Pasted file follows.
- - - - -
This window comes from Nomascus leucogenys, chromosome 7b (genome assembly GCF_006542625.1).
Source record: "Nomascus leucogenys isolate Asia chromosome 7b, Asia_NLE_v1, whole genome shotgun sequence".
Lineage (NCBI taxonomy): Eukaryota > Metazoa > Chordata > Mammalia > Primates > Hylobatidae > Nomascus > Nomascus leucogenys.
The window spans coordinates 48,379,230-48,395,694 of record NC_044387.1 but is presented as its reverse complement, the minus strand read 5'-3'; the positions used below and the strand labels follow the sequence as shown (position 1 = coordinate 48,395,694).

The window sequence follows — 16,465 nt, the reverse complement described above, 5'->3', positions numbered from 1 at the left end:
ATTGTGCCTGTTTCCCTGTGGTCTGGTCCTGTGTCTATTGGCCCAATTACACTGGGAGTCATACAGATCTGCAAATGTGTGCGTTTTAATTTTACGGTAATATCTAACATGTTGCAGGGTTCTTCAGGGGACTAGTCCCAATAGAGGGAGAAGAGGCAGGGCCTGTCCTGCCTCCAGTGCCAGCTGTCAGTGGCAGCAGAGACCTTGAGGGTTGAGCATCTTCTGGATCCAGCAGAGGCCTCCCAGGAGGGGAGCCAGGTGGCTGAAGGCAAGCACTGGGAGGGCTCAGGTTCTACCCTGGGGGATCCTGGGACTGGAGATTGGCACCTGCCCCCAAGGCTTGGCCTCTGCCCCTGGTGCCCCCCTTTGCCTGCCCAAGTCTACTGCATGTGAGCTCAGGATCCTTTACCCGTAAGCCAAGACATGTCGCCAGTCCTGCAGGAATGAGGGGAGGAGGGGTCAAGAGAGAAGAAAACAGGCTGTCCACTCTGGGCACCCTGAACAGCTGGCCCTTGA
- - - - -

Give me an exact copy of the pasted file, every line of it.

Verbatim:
This window comes from Nomascus leucogenys, chromosome 7b (genome assembly GCF_006542625.1).
Source record: "Nomascus leucogenys isolate Asia chromosome 7b, Asia_NLE_v1, whole genome shotgun sequence".
Lineage (NCBI taxonomy): Eukaryota > Metazoa > Chordata > Mammalia > Primates > Hylobatidae > Nomascus > Nomascus leucogenys.
The window spans coordinates 48,379,230-48,395,694 of record NC_044387.1 but is presented as its reverse complement, the minus strand read 5'-3'; the positions used below and the strand labels follow the sequence as shown (position 1 = coordinate 48,395,694).

The window sequence follows — 16,465 nt, the reverse complement described above, 5'->3', positions numbered from 1 at the left end:
ATTGTGCCTGTTTCCCTGTGGTCTGGTCCTGTGTCTATTGGCCCAATTACACTGGGAGTCATACAGATCTGCAAATGTGTGCGTTTTAATTTTACGGTAATATCTAACATGTTGCAGGGTTCTTCAGGGGACTAGTCCCAATAGAGGGAGAAGAGGCAGGGCCTGTCCTGCCTCCAGTGCCAGCTGTCAGTGGCAGCAGAGACCTTGAGGGTTGAGCATCTTCTGGATCCAGCAGAGGCCTCCCAGGAGGGGAGCCAGGTGGCTGAAGGCAAGCACTGGGAGGGCTCAGGTTCTACCCTGGGGGATCCTGGGACTGGAGATTGGCACCTGCCCCCAAGGCTTGGCCTCTGCCCCTGGTGCCCCCCTTTGCCTGCCCAAGTCTACTGCATGTGAGCTCAGGATCCTTTACCCGTAAGCCAAGACATGTCGCCAGTCCTGCAGGAATGAGGGGAGGAGGGGTCAAGAGAGAAGAAAACAGGCTGTCCACTCTGGGCACCCTGAACAGCTGGCCCTTGA